Most Americans now carry a smartphone. Just over 70 percent of mobile phones in use today are smartphones, and around 90 percent of the phones sold are smartphones, so the old-fashioned flip phone will soon be a distant memory. These smartphones are essentially miniature computers that we carry around in our pockets and purses, and we increasingly rely on them to keep on top of all the many things we have to do in our busy lives. They do so much that our more basic mobile phones of the past could only dream of – it’s no wonder some have suggested we call these phones not just smartphones but superphones!
So much of what these phones are capable of resides in the phones themselves – the computing power that runs the software, the cameras that take ever-better pictures, the storage that holds our music and photos, and so on. And then the apps that come with the phone and those that we install bring the hardware to life by letting us edit our pictures, order taxis, browse the web, watch our favorite movies and TV shows, and more. But there’s a critical component that’s easy to overlook because so often it just works: the network.
As we find ourselves well into the 4G LTE era, it’s as important as ever that the networks that power these devices and the apps they run be as smart as the phones themselves.
A smart network is one that doesn’t just nominally cover an area, but provides you with the more localized connectivity you need to get the job done, whether deep inside a building or during a major event at a crowded stadium. The next phase of network technology is not about broad coverage, but about the details.
Network technologists often use the term “heterogeneous networks,” or “hetnets” for short, to describe what will happen in this next phase. Whereas in the past the vast majority of network coverage was provided by “macro” cells, where a single cell tower covered wide areas, the next stage will be about providing coverage in a much more localized way, either to fill in gaps in coverage or to provide greater capacity in very high traffic areas. Some carriers have used Wi-Fi in some of these areas, and that can provide a fix, but Wi-Fi also tends to get overwhelmed easily by high traffic. A longer-term solution is to deploy “small cells” and another technology known as a distributed antenna system (DAS) to serve these areas.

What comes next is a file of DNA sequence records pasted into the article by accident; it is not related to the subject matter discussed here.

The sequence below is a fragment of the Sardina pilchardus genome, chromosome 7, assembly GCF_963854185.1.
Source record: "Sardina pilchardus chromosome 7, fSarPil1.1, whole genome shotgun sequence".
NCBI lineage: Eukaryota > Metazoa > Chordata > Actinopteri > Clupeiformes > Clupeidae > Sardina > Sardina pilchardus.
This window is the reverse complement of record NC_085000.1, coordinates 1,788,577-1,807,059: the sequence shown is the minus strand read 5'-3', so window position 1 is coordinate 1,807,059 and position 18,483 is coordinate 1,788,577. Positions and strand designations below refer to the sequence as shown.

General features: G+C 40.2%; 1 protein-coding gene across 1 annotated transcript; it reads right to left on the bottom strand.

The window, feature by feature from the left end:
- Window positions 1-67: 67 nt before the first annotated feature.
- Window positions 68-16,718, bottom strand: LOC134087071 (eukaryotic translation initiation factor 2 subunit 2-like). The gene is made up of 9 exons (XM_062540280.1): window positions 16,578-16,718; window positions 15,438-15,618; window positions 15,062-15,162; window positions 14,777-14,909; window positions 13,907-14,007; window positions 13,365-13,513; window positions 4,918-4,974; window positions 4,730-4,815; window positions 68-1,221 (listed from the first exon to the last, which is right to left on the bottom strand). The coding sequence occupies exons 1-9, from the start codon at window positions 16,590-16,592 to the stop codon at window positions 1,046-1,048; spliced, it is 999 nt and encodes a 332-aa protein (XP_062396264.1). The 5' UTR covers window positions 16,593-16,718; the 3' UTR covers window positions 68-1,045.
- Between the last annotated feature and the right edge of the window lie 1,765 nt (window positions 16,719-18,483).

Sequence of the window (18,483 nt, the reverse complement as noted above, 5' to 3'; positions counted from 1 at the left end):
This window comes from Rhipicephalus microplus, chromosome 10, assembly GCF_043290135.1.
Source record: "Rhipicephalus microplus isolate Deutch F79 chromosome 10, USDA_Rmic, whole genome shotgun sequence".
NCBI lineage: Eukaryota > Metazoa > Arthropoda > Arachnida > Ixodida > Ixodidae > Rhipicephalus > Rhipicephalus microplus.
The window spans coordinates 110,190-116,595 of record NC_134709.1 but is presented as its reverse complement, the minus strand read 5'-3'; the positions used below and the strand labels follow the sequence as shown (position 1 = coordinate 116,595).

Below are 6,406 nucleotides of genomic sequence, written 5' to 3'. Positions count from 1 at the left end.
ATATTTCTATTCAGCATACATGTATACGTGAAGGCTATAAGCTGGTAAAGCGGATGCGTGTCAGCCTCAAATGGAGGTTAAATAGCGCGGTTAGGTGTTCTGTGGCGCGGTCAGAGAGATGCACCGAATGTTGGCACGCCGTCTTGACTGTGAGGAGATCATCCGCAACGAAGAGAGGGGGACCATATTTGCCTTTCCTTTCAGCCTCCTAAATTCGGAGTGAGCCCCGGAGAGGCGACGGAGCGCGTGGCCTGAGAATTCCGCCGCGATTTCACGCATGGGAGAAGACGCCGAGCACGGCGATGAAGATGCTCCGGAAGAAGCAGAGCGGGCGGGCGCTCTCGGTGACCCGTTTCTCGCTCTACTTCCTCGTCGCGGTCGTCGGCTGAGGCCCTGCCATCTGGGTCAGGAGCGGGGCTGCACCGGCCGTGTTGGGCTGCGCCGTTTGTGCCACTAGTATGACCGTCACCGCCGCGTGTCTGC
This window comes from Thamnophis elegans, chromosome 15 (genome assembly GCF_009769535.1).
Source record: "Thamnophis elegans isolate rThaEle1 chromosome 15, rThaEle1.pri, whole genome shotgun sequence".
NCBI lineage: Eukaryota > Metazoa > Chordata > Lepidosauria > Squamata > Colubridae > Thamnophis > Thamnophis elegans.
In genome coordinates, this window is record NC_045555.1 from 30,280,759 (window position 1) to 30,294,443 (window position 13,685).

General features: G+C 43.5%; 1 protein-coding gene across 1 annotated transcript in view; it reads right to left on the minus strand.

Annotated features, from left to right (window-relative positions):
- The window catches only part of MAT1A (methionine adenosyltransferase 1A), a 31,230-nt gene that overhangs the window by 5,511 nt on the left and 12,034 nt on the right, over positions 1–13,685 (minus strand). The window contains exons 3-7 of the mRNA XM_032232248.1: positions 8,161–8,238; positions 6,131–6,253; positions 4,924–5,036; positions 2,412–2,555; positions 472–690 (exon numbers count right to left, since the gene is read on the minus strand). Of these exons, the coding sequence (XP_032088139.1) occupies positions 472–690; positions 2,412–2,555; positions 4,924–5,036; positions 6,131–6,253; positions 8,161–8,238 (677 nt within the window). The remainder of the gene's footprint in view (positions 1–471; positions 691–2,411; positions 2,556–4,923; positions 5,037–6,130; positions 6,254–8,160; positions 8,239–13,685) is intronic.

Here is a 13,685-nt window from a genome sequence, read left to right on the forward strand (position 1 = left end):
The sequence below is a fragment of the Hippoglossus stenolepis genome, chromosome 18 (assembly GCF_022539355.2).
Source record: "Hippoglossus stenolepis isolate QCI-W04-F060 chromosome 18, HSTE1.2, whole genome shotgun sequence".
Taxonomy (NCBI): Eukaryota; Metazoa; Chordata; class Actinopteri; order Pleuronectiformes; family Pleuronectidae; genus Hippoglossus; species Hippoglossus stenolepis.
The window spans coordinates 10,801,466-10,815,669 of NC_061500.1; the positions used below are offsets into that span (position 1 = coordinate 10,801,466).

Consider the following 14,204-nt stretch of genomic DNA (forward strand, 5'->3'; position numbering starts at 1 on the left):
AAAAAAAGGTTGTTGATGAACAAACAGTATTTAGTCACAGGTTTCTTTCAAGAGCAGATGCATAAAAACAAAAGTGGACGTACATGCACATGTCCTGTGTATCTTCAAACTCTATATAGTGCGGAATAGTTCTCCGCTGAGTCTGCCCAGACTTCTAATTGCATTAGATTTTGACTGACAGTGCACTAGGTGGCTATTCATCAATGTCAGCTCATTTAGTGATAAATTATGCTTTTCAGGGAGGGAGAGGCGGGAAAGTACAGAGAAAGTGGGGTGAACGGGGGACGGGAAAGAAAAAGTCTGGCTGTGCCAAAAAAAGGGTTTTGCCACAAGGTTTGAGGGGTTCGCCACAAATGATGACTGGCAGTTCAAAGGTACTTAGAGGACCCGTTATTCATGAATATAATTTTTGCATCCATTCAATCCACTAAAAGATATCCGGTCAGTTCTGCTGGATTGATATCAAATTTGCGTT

Under either of these approaches, carriers deploy smaller cell sites in focused areas to provide increased capacity or better coverage. A truly smart network will mix these various approaches in the appropriate way and then install intelligence in the network to coordinate these different technologies and pieces of infrastructure to deliver the service experience customers expect. And the great thing about this approach is that it keeps you on the cellular network, with all the features and functionality it offers, meaning that in addition to accessing the data network, you can send and receive calls and text messages.
Without such smart networks, no matter how smart our phones are, they’re only going to be able to do a fraction of what they’re capable of. Good connectivity is like oxygen to these devices. As such, if you’re making decisions for your family or your company about which network to use, you’ll want to be sure that you’re choosing a smart network to go with your smartphone.
About Jan Dawson:
Jan Dawson is Founder and Chief Analyst of Jackdaw Research, an advisory firm focused on the consumer technology industry, and works with many of the world's largest technology companies. He was previously a telecoms and technology analyst at Ovum for 13 years.
Any views or opinions presented in this article are solely those of the author and do not necessarily represent those of Verizon Wireless.